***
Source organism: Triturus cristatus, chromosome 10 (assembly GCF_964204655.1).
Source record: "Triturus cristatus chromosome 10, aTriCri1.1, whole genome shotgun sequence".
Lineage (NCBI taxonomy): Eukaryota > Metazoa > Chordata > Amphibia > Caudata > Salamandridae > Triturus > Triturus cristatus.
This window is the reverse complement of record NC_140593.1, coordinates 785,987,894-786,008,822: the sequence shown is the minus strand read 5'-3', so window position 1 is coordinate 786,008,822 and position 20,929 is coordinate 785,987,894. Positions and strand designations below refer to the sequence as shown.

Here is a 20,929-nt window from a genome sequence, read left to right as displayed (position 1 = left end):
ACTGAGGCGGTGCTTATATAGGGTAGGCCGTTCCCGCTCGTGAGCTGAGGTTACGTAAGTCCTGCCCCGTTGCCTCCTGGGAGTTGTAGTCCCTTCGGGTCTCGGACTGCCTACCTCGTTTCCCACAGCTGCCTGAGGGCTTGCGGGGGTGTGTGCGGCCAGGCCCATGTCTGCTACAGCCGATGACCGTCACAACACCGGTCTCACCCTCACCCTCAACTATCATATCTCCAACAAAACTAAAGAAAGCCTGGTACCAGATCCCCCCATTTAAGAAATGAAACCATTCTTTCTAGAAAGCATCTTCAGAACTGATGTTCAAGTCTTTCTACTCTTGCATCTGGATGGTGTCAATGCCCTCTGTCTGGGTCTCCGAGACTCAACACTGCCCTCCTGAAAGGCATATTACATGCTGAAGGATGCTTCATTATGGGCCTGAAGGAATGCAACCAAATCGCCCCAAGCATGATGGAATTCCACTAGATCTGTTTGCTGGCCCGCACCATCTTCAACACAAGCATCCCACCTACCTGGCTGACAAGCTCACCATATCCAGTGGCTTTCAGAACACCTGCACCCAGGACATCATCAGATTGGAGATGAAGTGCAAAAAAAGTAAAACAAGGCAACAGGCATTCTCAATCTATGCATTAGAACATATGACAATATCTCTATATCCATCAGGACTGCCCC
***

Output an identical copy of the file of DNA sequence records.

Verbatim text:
Source organism: Triturus cristatus, chromosome 10 (assembly GCF_964204655.1).
Source record: "Triturus cristatus chromosome 10, aTriCri1.1, whole genome shotgun sequence".
Lineage (NCBI taxonomy): Eukaryota > Metazoa > Chordata > Amphibia > Caudata > Salamandridae > Triturus > Triturus cristatus.
This window is the reverse complement of record NC_140593.1, coordinates 785,987,894-786,008,822: the sequence shown is the minus strand read 5'-3', so window position 1 is coordinate 786,008,822 and position 20,929 is coordinate 785,987,894. Positions and strand designations below refer to the sequence as shown.

Here is a 20,929-nt window from a genome sequence, read left to right as displayed (position 1 = left end):
ACTGAGGCGGTGCTTATATAGGGTAGGCCGTTCCCGCTCGTGAGCTGAGGTTACGTAAGTCCTGCCCCGTTGCCTCCTGGGAGTTGTAGTCCCTTCGGGTCTCGGACTGCCTACCTCGTTTCCCACAGCTGCCTGAGGGCTTGCGGGGGTGTGTGCGGCCAGGCCCATGTCTGCTACAGCCGATGACCGTCACAACACCGGTCTCACCCTCACCCTCAACTATCATATCTCCAACAAAACTAAAGAAAGCCTGGTACCAGATCCCCCCATTTAAGAAATGAAACCATTCTTTCTAGAAAGCATCTTCAGAACTGATGTTCAAGTCTTTCTACTCTTGCATCTGGATGGTGTCAATGCCCTCTGTCTGGGTCTCCGAGACTCAACACTGCCCTCCTGAAAGGCATATTACATGCTGAAGGATGCTTCATTATGGGCCTGAAGGAATGCAACCAAATCGCCCCAAGCATGATGGAATTCCACTAGATCTGTTTGCTGGCCCGCACCATCTTCAACACAAGCATCCCACCTACCTGGCTGACAAGCTCACCATATCCAGTGGCTTTCAGAACACCTGCACCCAGGACATCATCAGATTGGAGATGAAGTGCAAAAAAAGTAAAACAAGGCAACAGGCATTCTCAATCTATGCATTAGAACATATGACAATATCTCTATATCCATCAGGACTGCCCC